Looking as a whole generally, racial profiling is simply profiling, where race or ethnicity replaces all other characteristics. It's this that causes the issue of being a true known method. It's the difference that makes if unique to others and that is: race (Wortley and Tanner, 372-373) At this point, the confusion with racism becomes an excuse, but it can be played off as logically irrelevant. (Omar 194 et Wortley and Tanner, 369-371,373) Now seeing how two important factors come out of this racial profiling trend, the police decision making based upon race and that the police action at arresting criminals is going to be looked upon. The first influencing factor is data collection; the second, for drawing conclusions about whether the trend has been proved.

Profiling gives us something about an unknown offender by identifying a characteristic that make up the profiles for them. Racial profiling simply claims the race of unknown offenders, which is troublesome. (Roberts, 344-350) To state the obvious, if the police stop only black males because the perpetrator of a homicide has been described by witnesses as a black male, this practice is absolutely unrelated to any claim of racial profiling. Why? Because, racial profiling claims must give a clear understanding between hands-on police action and reactive police activity. Racial profiling claims confuses both types of police activity. The only relevant data should reflect hands-on police activity unrelated to a biasing racial factor.( Wortley and Tanner, 378-379)

An example of this is shown in police stops. Little is the public educated in the profiling literature, as they won't have this thought cross their minds. There are other, less obvious, causal factors that unknowingly bring the police into greater than random contact with visible minorities. ( Roberts, 344-350) Now take for instance : If police activity is stepped-up due to community concerns about local speeders and that community is reasonably deprived and in the same way heavily populated with visible minorities, the statistics will be slanted towards more police-minority interactions.( Roberts, 344-350 ) But, it's no surprise that the police are only giving greater attention to that area to reflect high crime. It is simply not police-initiated activity that is the original circumstance the greater attention to the particular minority, i.e. Blacks. (Ron, 356)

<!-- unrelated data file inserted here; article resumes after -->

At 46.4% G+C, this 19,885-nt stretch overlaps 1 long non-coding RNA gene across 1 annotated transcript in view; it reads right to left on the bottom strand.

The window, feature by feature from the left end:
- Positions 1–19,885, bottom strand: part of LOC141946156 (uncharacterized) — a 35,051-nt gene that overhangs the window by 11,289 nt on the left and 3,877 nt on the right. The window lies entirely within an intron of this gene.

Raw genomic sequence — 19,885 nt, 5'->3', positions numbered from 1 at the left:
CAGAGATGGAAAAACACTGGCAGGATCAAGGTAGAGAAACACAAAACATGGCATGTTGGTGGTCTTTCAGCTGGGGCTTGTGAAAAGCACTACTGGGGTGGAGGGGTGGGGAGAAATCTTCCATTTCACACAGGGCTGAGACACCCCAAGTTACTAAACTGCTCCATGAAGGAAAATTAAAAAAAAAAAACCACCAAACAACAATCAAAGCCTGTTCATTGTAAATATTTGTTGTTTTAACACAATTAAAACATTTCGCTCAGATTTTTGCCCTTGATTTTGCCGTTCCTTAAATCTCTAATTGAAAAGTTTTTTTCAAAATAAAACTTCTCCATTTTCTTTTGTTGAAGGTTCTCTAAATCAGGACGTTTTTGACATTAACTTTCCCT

The Toronto Star didn't seem to have this in their articles, strange. Yet its common sense to have this though cross one's mind when we talk about research being done before having something published. Did they not include a random sampling in their research, and thus gave the skewed results they were looking for. (Ron, 355)

To further sum up my point and move on to my conclusion, assuming that data collected is neutral and the stats collected show police activity with white interactions and minority interactions, the next big question is what can be drawn from this, validly ? now one must ask why is there any basis to wonder anything wrong? To put in assumptions that reflects something wrong is to assume there should have been something else, and data should have been collected accordingly.(Toronto Star)